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Tacoma Art Museum's "Optic Nerve" proves that not everything is what it seems
Jeffrey Simmons, Flux, 2002. Alkyd and epoxy resin on canvas over wood panel. 18 1/8 x 33 1/4 x 2 in. Gift of David Lewis in honor of Dr. Gregory Lewis, Nancy Cole, and Delbert Lewis, 2003.73.2

TACOMA, WA.- Have you ever wondered if your eyes are playing tricks on you? Or why someone may see something differently than you do? Tacoma Art Museum’s Optic Nerve: The Art of Perception showcases a selection of artwork that embodies these questions while venturing into ideas about visual and spatial perception. From November 2, 2013 through April 20, 2014, visitors are invited to immerse themselves in pulsating patterns, eye-dazzling colors, and disorienting forms for a whole new way of seeing.

“By manipulating your eye, the works on view heighten your experience of looking at art,” said Margaret Bullock, Curator of Collections and Special Collections at Tacoma Art Museum. “The variety of works will surprise you. For example, you might see something across the gallery that looks like paint splattered on the wall, but it is actually a three-dimensional physical structure.”

Artists have always been fascinated with manipulating the human eye and mind. From impressionism to op art, theories and ideas of how the eye perceives colors and patterns have been tested throughout history. There are a wide range of forms artists have chosen to entice viewers. Some works are meant to puzzle or visually deceive while others aim to intensify the viewing experience. Contemporary artists continue to explore these previous concepts as well as incorporate new media and techniques.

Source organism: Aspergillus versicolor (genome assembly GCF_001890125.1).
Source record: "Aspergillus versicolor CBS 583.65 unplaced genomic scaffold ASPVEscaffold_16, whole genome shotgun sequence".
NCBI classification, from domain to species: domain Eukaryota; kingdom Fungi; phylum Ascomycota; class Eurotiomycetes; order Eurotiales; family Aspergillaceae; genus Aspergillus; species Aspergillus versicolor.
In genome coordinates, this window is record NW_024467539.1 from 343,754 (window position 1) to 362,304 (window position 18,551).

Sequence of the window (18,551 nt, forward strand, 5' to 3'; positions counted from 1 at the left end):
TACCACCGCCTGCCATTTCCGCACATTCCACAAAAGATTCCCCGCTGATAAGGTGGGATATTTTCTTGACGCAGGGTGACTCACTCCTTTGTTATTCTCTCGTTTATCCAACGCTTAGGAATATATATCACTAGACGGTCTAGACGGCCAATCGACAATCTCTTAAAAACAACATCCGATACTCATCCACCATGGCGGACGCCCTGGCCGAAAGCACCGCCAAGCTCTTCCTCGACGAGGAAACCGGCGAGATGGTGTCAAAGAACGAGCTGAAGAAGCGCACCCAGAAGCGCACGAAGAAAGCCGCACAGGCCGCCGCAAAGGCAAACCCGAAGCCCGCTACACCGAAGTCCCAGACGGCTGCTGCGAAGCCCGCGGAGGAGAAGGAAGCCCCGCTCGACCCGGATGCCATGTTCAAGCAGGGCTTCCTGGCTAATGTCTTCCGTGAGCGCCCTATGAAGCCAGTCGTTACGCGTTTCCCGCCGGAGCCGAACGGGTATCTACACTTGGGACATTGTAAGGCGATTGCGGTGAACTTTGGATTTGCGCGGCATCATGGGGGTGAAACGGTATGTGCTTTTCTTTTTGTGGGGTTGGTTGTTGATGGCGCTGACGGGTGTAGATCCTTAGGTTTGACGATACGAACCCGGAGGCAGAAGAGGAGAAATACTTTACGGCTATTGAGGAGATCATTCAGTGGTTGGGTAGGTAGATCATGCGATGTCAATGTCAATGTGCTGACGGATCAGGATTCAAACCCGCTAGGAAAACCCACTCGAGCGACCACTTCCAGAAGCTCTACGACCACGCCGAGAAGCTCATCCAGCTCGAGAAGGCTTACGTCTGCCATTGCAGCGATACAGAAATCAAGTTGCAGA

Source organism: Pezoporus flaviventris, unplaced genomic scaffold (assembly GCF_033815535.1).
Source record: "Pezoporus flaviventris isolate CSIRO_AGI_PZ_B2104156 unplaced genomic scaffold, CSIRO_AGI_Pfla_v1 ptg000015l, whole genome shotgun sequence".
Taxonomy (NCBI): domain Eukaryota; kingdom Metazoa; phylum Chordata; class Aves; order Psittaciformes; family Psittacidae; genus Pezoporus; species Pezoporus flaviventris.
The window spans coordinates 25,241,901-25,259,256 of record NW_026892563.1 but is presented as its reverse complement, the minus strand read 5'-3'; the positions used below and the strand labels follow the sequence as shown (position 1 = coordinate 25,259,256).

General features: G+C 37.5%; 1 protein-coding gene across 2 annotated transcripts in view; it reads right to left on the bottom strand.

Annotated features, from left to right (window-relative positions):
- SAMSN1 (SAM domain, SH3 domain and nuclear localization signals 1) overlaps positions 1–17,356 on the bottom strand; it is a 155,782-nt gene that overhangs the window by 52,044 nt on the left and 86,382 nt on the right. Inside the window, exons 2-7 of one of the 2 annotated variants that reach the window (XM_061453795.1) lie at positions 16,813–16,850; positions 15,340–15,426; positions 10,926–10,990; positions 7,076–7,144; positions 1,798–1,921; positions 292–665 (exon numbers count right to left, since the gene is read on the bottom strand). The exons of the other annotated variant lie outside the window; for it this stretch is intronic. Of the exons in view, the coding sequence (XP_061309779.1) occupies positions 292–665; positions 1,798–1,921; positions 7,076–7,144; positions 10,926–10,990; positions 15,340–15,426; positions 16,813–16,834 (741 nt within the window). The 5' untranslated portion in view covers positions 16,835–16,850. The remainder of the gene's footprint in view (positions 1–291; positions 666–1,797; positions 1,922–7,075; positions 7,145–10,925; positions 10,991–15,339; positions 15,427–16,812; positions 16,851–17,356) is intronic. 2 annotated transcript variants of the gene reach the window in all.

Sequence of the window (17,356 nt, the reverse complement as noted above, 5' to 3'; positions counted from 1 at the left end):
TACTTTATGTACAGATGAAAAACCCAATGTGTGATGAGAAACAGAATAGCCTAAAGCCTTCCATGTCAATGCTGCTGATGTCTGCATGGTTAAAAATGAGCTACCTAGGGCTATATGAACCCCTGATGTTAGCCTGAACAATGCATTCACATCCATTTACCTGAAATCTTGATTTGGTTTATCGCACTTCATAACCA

“Art has a way of speaking to people and in this exhibition the artwork challenges the viewer to consider what they are seeing from a variety of perspectives,” said Stephanie A. Stebich, Director of Tacoma Art Museum. “Perception is highlighted in a manner that will captivate people in ways they won’t expect.”

Several of the artists featured in Optic Nerve were major figures in the op art movement, including Bridget Riley, Richard Anuszkiewicz, and Victor Vasarely. The exhibition also includes works by Northwest op artists Spencer Moseley and Francis Celentano, who is still actively creating art today.

Op artists embraced perceptual experimentation as the primary motive for their art, creating images that explored the illusion of movement through color and pattern. Seen as a new form of abstraction, op art influenced pop culture, fashion, and design of the 1960s.

All of the artwork in Optic Nerve comes from the museum’s permanent collection. Some works, such as John Buck’s Dragon House, have never been on display at the museum before.

Optic Nerve is an exploration of the varying degrees by which people perceive the world that surrounds them. From illusionistic techniques, to vivid colors and patterns, and deceptive forms, this exhibition encourages guests to delve into an array of art that is more than what meets the eye. This exhibition is organized by Tacoma Art Museum.

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